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Presenter(s): Stephanie Feller; Akbar Razvi, AuD
Credit(s): PDHs: 0.5, ASHA CEUs*: 0.05
Summary: This session covers a unique case of bilateral temporal bone fractures: one that spares the otic capsule yet presents with a large sensorineural component. The speaker describes the anatomy and physiology of the temporal bone to provide background information about potential structures that can be damaged in a fracture as well as explain the varying etiologies of temporal bone fractures (TBF). In addition, this session discusses possible outcomes from a TBF in relation to hearing loss and facial nerve function and potential implications for treatment, including cochlear implantation.
Presenter(s): Neil Wright, AuD, F-AAA; Joseph Hribar, AuD
Credit(s): PDHs: 0.5, ASHA CEUs*: 0.05
Summary: Streamed audio has grown from a technological novelty into a distinct listening environment for hearing aid users. This presents a unique listening environment that can prove difficult to verify, as streamed audio is not an external stimulus and cannot be verified using conventional methods. This session describes a new and accessible verification method aimed at the streamed audio environment, ensuring that hearing aid users receive optimal benefit in their digital soundscape.
Presenter(s): De Wet Swanepoel; Karina De Sousa
Credit(s): PDHs: 0.5, ASHA CEUs*: 0.05
Summary: This course discusses validated technologies for remote hearing screening in the digital age, including options for no-touch screening with uncalibrated equipment and low-touch remote screening. The course is part of a set of practical programs that address specific aspects of remote practice in audiology.
Presenter(s): Peter A Wasiuk; Robert Greene; Gabriel Radvansky; Lauren Calandruccio, PhD
Credit(s): PDHs: 0.5, ASHA CEUs*: 0.05
Summary: Background talkers and noise negatively influence speech recognition, but far less is known about the effects of acoustic background competition on speech comprehension and memory. This course discusses experiments that indicate that background voices and noise exert a negative influence on spoken narrative comprehension and memory, even when narratives have been presented at positive signal-to-noise ratios (SNRs) that ensured accurate target speech recognition.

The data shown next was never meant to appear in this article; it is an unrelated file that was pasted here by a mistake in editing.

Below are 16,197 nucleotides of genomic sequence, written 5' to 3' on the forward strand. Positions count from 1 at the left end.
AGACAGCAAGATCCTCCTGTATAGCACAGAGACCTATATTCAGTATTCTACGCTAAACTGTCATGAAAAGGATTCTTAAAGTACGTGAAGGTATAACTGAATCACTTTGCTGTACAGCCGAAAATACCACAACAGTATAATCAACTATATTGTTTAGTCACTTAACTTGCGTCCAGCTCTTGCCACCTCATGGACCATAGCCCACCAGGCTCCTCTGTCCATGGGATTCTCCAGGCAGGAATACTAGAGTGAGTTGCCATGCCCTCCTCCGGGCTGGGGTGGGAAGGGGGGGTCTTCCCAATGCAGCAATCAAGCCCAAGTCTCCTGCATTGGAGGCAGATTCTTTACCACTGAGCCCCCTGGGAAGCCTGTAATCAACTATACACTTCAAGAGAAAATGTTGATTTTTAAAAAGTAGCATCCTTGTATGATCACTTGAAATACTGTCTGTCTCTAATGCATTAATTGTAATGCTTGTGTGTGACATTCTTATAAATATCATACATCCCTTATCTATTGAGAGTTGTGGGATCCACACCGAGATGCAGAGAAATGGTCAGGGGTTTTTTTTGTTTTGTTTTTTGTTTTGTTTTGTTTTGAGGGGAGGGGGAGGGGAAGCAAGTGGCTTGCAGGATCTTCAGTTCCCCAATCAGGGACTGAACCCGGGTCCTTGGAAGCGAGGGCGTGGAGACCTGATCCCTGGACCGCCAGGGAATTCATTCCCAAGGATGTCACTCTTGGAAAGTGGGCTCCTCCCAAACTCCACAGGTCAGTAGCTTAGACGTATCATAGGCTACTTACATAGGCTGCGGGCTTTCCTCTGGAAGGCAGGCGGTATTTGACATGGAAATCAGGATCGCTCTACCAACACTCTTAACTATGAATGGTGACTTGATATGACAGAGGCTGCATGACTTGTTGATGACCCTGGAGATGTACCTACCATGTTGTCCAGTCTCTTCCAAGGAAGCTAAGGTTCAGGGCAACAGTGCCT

Presenter(s): Stacy Garrard; Tiffany Hoskins; Shae D Morgan
Credit(s): PDHs: 0.5, ASHA CEUs*: 0.05
Summary: This course presents a study that looked at effect of masker type on both emotion and word recognition at different signal to noise ratios (SNRs).
Presenter(s): Soumya Venkitakrishnan; Yu-Hsiang Wu; Nicholas P Giuliani
Credit(s): PDHs: 0.5, ASHA CEUs*: 0.05
Summary: Individuals with hearing loss experience negative psychosocial consequences such as distress, depression, and loneliness. If they also experience excessive negative emotional responses (i.e., confusion, frustration, anger) or reduced positive emotional responses (i.e., happiness) compared to listeners with normal hearing, they might be unmotivated to approach communication situations. This course describes a study whose purpose was to determine the feasibility of using facial expressions to measure emotional responses.
Presenter(s): Steven Thomas Kulsar, PhD, AuD, CCC-A
Credit(s): PDHs: 0.5, ASHA CEUs*: 0.05
Summary: This session focuses on the use of in-situ measures and development of patient amplification prescriptions. The importance of in-situ measures is widely overlooked or misunderstood. Dissecting the benefits of this and other built-in manufacturer software features will provide opportunity for significant improvement in fitting outcomes and patient satisfaction over conventional first-fit settings.
Presenter(s): Jennifer Gill, CCC-SLP; Aaron S Ziegler
Credit(s): PDHs: 0.5, ASHA CEUs*: 0.05
Summary: A better understanding is needed of the barriers and facilitators in accessing communication services by gender diverse individuals. This session describes a conceptual model of health care access and shows its use in developing a group solution to improve gender expansive individuals' access of communication services.
Presenter(s): Georgia Cambridge; Tracey Taylor; Wayne Wilson; Wendy Arnott
Credit(s): PDHs: 0.5, ASHA CEUs*: 0.05
Summary: This course presents a systematic review that aimed to answer the PICO-format clinical research question: For adults with cochlear implants and severe to profound postlingual sensorineural hearing loss, is auditory training effective in improving listening outcomes?
Presenter(s): Ed M Bice, MEd, CCC-SLP
Credit(s): PDHs: 1.0, ASHA CEUs*: 0.1
Summary: Ethics is an often-forgotten portion of evidence-based practice. Although not a distinct part of the triad, ethics play an important role in every decision. This session provides practical applications of the tenets of the ASHA Code of Ethics, with focus on the concept of competence.
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